This story is purely anecdotal. It was told to me by the principle participant about his actions during WWII when he was a teenager/young man in Nazi occupied Poland. I believed him when he told it to me; I still believe him. I doubt that he will write a biography, so I will relate the events here so that they may be preserved . . .
I met the old soldier while I was working for the U.S. Army in Panama. I think the year was 1986, just before Christmas. Another friend had brought him over for dinner, and I was enthralled with his personal accounts from WWII. He was an accomplished linguist and knew several languages – English, German, Russian, French, Spanish, probably Korean as well. He credited his mastery of more than one German dialect with his ability to survive WWII. He said that he had been commissioned as a lieutenant in the Polish resistance forces when he was 16.
He had seen the war coming; as preparation, he had studied and mastered at least two German dialects. Early in the war, he was captured and sent to a German labor camp. He was born into the Polish aristocracy, and, perhaps because of his fluent German, the camp commander sent for him one day. I am not certain if the commander had some small chore for him to do; but the commander said that he had heard that the Polish aristocracy had a reputation for keeping their word, and the commander wished to test that reputation.
He proposed this test: I will give you a pass to go back to your home and visit your family; you will give me your word that you will return as required on the pass. Maybe he had to deliver a message. My memory fails on that point.
The old soldier had gladly accepted the challenge as a teenager. It was early in the war. He took the pass (as I recall for a few days), and upon arriving at his home contacted the best forger that he could find, who made him a duplicate pass for a future date. When he returned to the camp he hid the duplicate pass. A couple of weeks later, he escaped on the duplicate and returned to his home.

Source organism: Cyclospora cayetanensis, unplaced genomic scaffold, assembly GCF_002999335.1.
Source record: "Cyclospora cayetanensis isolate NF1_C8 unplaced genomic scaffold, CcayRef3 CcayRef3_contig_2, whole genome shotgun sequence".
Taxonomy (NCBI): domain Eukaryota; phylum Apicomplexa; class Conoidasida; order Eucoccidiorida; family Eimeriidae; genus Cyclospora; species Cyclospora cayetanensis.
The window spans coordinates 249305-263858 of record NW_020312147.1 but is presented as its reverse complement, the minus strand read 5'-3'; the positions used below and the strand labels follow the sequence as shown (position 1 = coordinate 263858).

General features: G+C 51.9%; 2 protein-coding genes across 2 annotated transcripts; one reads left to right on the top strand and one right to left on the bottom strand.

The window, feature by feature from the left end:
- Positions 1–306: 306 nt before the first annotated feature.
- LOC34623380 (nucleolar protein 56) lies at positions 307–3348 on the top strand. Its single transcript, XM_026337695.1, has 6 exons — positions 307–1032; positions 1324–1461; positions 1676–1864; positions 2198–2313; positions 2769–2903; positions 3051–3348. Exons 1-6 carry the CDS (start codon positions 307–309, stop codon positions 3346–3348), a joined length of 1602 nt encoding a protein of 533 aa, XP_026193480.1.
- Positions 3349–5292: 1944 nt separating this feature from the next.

He said that there was a factory in the town that made the “Army .45”. I presumed that the meant the Polish Radom pistol, which is a Browning derived pistol made in Poland before and during WWII. They are well thought of, but most were made in 9mm, with only a few in .45 and .22. Our young resistance fighter said that now that he was on the run, he needed a pistol, and he needed documents.
He entered the factory and went along the line, picking up a part at every station. After he left the factory, he assembled the pistol. This part of his story is partly verified in this article about the Radom VIS. As the story was told to me in 1986, when the Internet was just a collection of email addresses, (I had a connection for my work at the Tropical Test Center) I consider this Internet source to offer some validation. Quite a number of these pistols were used in the uprising of the Jewish Warsaw Ghetto.
He went to the local collaborator who worked with the Germans. He showed him the pistol and told him that he needed identification documents. Only a German officer could authorize the documents, so he told the collaborator to tell the officer that he was a cousin from the country who needed to be documented so that he could find work. He told the collaborator that if anything went wrong, the pistol would be used on the collaborator first.
They went to the German officer and the collaborator tried to tell the story, but his German was not nearly as good as that of the young resistance fighter. He told the officer the story, in the native dialect of the officer. The officer signed the request for the identification, then told the collaborator: “You ought to consider your cousin as an example. He really knows how to speak German!”
He managed to survive the war and joined the U.S. Army afterward. When I met him, he had been retired for a number of years. In his early 60’s, he was lean and sharp.
©2014 by Dean Weingarten: Permission to share is granted when this notice is included.